He was dead and wasn’t going to come back to life no matter what I prayed. His little body had already started to wither away. I stayed we prayed and we cried.
On the ride home I was overcome with anger not hope. I silently sat with my hands folded in my lap but on the inside I was screaming at God “How could you? Why would you? Why didn’t you?”. I finally settled down and cried and listened to what that still small voice had to say, because if I’m honest at first I didn’t want to listen I didn’t care what He said I was just so angry. What I heard was of little comfort and brought me into even more of a wreck, I heard him say “You weren’t expecting a miracle you were expecting magic, a little bibbiddy bobbiddy bo and some sparkle too. You wanted him to magically come back to life not miraculously. I deal in miracles not magic.”
It was true though. As I prayed with my hand on her belly I just wanted to wave my hand and make him be alive again. I know this lesson is a hard one for everyone to understand but it makes sense to me, though its not sounding great on paper. Yes I prayed and yes I hoped he’d come back to life, but I in my heart and head it was going to happen more by the waving of a hand or praying some great special prayer and that is more magic and religion than miracles. The thing with miracles is that we don’t actually do anything God does it all, so what we do with our hands or what we pray isn’t as important as letting the Holy Spirit move into a circumstance or situation and truly, miraculously change it.
Psalms 139:16-18 NLT
“You saw me before I was born. Every day of my life was recorded in your book. Every moment was laid out before a single day had passed. How precious are your thoughts about me, O God. They cannot be numbered! I can’t even count them; they outnumber the grains of sand! And when I wake up, you are still with me!”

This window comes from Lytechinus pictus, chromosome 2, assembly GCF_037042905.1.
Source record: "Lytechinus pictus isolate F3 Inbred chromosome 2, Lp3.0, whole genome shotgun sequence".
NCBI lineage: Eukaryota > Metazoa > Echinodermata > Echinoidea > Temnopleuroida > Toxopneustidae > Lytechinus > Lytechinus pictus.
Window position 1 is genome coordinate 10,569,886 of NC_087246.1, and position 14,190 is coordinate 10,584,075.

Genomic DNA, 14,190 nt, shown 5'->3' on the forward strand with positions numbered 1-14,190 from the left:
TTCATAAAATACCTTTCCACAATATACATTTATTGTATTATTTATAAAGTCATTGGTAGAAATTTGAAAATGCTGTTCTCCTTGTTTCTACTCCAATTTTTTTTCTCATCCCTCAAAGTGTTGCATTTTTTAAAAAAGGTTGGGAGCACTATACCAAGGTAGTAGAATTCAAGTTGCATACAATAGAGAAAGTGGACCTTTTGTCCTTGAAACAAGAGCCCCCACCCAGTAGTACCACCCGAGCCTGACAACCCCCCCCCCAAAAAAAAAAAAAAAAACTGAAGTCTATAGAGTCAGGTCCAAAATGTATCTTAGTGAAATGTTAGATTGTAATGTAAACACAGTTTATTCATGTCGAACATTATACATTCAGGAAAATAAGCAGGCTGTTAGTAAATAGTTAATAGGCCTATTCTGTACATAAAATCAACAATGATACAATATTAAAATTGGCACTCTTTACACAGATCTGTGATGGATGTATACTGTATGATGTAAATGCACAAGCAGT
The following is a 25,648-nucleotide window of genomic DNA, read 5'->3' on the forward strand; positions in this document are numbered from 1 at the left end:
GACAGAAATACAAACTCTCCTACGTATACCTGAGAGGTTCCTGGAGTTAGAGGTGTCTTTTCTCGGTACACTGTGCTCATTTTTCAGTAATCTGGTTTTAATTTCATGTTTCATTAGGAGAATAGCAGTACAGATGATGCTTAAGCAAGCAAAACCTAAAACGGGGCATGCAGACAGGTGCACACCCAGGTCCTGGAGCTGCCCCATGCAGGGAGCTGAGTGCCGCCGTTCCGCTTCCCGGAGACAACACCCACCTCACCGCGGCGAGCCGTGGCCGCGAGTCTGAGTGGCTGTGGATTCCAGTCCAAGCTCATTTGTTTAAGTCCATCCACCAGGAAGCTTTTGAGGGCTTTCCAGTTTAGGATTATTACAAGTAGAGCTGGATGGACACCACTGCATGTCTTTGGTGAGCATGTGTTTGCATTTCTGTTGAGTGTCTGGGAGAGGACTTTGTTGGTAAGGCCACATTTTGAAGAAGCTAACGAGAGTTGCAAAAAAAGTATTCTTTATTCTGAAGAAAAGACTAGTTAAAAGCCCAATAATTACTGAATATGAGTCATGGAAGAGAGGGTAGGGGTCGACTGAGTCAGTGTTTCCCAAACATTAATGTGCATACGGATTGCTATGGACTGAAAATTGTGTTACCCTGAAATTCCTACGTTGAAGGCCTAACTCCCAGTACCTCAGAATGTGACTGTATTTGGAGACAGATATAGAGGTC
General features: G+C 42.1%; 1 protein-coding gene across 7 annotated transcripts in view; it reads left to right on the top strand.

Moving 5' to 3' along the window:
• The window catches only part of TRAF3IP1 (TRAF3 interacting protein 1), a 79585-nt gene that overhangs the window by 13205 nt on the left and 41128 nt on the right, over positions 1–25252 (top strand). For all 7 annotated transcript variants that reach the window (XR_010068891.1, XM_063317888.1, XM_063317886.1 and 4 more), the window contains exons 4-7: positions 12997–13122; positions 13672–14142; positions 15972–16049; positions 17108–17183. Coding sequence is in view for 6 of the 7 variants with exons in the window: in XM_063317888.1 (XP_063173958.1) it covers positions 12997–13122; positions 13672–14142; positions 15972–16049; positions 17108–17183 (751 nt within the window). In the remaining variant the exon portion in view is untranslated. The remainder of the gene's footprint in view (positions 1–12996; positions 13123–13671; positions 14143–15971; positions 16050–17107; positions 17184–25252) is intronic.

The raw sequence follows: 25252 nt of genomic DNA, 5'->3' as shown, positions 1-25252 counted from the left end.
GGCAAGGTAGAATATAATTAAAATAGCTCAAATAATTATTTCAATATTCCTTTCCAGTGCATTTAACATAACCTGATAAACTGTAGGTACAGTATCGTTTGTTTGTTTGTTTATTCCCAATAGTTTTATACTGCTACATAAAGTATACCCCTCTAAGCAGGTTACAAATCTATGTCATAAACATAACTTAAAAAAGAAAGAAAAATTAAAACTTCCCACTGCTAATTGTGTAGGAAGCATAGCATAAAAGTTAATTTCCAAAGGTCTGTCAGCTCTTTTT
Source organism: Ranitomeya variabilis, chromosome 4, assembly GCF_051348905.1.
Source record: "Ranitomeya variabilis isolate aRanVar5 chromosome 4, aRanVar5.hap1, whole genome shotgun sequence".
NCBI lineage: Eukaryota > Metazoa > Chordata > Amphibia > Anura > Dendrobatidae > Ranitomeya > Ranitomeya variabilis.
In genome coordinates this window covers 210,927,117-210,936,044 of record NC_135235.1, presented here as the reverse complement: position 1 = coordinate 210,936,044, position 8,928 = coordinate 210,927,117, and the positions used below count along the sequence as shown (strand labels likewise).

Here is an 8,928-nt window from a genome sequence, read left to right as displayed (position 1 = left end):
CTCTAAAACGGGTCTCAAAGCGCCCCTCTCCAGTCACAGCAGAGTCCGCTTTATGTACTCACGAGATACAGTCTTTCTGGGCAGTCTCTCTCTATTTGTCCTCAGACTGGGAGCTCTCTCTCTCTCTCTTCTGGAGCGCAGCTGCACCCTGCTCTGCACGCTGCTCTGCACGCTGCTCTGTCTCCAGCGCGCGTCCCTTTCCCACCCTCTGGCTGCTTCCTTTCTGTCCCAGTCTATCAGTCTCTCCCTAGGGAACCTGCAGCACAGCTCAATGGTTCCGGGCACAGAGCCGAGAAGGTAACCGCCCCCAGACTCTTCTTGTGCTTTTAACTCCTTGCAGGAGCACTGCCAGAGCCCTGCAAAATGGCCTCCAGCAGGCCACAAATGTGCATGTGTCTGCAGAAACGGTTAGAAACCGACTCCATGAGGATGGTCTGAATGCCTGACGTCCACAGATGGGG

Two weeks after this I was still a wreck. I had my first OB appointment and “so far everything looked good”, but that was of no comfort to me any more. My friend had lost her baby after the “all clear” point. There was nothing that could make me feel safe or sure of this pregnancy.
I finally broke down in tears at a stop light while driving alone. I prayed a prayer that I knew before I spoke it I’d be ashamed of, but I also knew it was what was in my heart and not saying it didn’t make the thought go away. I cried out “Take this baby from me now if you are going to take him at all. I’d rather lose him now than later, please don’t make me go forward any longer if you are going to take him from me. I can’t bare it. I can’t get more attached to him.”
That still small voice that normally answers me was a little less small in response to this prayer. “You fool I could take either of the other two this very day and would you have trade the past few years of joy and love you’ve shared with them knowing that this day would come?”